Brigham Young University Greek expert Lincoln Blumell is baffled by an anonymous letter to the university that alleged he is preparing to publish a translation of ancient Iraqi artifacts illegally obtained by arts-and-crafts retailier Hobby Lobby.
Hobby Lobby president Steve Green earlier this month agreed to forfeit thousands of cuneiform tablets and pay a $3 million fine. Soon afterward, a letter purportedly from eight past and present BYU scholars accused Blumell of violating professional standards by translating some of the tablets and preparing them for publication.
“Adding value to these artifacts and legitimizing their seizure by publishing them, even in reputable presses by trained scholars, contravenes professional standards of ethics,” the letter stated. BYU’s reputation would be damaged if Blumell did so, the authors wrote.
However, Blumell said he can’t read cuneiform, never looked at the Iraqi tablets and isn’t preparing anything about them for publication.
He did visit the Museum of the Bible, which Hobby Lobby and Green plan to open later this year in Washington, D.C., but he visited a different collection.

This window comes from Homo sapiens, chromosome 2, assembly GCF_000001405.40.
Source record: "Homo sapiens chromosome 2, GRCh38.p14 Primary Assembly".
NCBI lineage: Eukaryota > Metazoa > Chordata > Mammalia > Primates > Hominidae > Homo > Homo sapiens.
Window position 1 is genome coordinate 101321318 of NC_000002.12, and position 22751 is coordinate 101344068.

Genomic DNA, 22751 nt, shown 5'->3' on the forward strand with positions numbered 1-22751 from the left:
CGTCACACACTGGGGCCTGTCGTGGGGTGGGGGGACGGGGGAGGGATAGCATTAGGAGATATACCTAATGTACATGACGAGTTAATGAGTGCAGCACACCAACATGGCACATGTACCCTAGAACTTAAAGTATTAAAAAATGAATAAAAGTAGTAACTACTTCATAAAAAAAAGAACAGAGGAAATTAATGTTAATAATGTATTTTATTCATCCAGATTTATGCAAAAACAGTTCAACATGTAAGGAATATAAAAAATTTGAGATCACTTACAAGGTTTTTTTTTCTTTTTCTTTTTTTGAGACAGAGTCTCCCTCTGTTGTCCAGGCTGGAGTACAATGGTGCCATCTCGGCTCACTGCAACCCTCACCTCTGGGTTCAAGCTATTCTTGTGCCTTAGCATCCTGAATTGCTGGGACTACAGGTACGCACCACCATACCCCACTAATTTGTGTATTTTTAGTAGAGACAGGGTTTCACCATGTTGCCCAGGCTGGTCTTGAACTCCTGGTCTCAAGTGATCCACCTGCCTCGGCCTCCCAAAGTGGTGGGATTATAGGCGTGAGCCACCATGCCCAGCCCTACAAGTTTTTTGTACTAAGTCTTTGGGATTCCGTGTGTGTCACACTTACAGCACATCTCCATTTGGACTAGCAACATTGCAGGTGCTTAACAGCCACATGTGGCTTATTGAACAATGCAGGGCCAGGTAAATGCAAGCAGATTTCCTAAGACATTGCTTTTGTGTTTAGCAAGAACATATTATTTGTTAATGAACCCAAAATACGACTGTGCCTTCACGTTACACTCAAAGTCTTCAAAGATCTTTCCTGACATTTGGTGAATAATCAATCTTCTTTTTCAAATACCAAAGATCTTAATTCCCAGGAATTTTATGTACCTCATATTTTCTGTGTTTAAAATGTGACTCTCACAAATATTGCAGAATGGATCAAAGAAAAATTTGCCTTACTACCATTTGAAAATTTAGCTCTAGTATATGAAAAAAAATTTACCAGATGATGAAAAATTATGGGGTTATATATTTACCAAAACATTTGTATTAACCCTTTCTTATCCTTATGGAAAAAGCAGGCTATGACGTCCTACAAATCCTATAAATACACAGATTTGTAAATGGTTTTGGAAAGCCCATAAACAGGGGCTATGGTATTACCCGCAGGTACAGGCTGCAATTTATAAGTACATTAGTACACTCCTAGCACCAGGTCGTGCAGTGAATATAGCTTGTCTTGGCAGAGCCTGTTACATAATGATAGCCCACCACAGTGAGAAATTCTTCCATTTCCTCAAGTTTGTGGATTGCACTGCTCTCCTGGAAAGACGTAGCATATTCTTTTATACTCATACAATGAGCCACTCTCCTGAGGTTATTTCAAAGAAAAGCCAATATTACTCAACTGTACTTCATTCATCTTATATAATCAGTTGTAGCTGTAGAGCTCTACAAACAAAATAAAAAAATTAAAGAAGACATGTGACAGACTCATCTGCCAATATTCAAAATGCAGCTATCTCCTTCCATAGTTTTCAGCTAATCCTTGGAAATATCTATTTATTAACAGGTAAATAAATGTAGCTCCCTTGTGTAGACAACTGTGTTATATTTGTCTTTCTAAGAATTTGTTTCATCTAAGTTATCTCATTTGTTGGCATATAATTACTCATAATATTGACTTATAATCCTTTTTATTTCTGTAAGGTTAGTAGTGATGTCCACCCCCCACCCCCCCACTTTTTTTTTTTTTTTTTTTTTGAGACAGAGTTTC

“I looked at some Greek paypri from a different find and provenance,” he said. “The larger question, of course, is if Hobby Lobby obtained an Iraqi collection under dubious circumstances, what else has been obtained under dubious circumstances in the museum, which is a fair question to ask. My involvement in it was looking at some Greek texts, nothing involved with the scandal about Iraqi material and cuneiform texts. I looked at a totally different find and language.”
The anonyous letter, first sent to the Salt Lake Tribune, called for BYU to conduct an investigation of Blumell, an associate professor of Ancient Scripture.
“To be honest, I’m not sure what you’d investigate,” he said. “All I’ve done is gone and looked at some Greek documents.”
On the anonymous complaint, see here.